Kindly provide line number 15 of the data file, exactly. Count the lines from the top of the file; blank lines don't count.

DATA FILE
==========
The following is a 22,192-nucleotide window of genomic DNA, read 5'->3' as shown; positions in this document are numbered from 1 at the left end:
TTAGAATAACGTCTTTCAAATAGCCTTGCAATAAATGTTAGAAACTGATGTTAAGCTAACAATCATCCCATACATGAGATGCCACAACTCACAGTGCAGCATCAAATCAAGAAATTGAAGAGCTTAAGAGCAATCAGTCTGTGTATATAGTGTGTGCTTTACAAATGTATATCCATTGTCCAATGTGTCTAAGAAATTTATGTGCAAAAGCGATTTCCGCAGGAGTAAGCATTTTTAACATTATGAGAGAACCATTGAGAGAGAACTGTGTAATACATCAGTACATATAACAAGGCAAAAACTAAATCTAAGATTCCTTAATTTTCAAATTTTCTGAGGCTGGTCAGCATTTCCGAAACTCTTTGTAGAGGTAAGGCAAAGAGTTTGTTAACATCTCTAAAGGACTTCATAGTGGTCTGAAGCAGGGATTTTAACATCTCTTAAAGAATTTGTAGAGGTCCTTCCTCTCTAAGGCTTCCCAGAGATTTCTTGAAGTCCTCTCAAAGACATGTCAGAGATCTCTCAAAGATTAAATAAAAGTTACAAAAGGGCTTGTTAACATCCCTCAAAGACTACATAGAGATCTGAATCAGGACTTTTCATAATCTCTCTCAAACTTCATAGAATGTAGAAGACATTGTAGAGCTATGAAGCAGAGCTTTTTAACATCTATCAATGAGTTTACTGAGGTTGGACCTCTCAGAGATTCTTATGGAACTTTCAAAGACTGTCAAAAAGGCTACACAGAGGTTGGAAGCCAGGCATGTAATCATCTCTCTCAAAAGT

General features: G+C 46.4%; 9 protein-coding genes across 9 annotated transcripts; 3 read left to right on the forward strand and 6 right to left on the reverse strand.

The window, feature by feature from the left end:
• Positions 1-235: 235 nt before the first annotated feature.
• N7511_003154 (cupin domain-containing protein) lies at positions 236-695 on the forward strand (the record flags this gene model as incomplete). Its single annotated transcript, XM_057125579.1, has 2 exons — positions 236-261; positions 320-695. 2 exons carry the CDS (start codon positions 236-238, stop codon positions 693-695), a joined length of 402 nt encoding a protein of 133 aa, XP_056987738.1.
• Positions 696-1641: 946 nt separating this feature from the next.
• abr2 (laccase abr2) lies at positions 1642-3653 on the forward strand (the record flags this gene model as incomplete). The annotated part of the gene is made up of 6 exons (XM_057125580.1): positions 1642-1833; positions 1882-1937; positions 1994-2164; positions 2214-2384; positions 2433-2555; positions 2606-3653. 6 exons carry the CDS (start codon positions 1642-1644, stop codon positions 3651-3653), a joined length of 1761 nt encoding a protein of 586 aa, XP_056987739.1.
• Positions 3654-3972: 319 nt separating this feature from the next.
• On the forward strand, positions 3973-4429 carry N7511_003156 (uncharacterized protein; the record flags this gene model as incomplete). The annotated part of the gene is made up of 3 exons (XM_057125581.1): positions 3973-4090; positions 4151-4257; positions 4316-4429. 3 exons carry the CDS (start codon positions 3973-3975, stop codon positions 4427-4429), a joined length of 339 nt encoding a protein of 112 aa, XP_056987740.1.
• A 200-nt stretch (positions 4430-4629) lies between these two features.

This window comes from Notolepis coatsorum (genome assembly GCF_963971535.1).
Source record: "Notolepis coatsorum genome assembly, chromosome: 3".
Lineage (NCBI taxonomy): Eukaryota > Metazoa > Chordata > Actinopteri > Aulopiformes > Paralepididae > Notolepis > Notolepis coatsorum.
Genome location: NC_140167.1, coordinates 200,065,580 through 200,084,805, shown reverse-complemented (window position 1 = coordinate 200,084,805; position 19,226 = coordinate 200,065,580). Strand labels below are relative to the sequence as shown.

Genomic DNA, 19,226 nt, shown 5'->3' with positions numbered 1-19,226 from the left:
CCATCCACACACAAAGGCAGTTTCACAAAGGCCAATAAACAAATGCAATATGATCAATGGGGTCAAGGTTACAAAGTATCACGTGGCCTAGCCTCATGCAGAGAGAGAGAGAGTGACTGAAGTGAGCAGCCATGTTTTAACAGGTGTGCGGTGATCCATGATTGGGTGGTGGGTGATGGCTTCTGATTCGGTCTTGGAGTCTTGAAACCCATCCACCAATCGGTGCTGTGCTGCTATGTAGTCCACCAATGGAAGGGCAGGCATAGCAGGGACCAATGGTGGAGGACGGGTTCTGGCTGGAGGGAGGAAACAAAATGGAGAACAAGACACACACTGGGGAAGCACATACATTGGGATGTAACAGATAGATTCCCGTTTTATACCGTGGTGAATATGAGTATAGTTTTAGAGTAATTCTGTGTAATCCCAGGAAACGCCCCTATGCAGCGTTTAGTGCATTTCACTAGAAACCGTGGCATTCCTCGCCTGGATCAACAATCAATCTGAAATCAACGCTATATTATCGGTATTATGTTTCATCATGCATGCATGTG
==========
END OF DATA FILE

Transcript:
Genome location: NC_140167.1, coordinates 200,065,580 through 200,084,805, shown reverse-complemented (window position 1 = coordinate 200,084,805; position 19,226 = coordinate 200,065,580). Strand labels below are relative to the sequence as shown.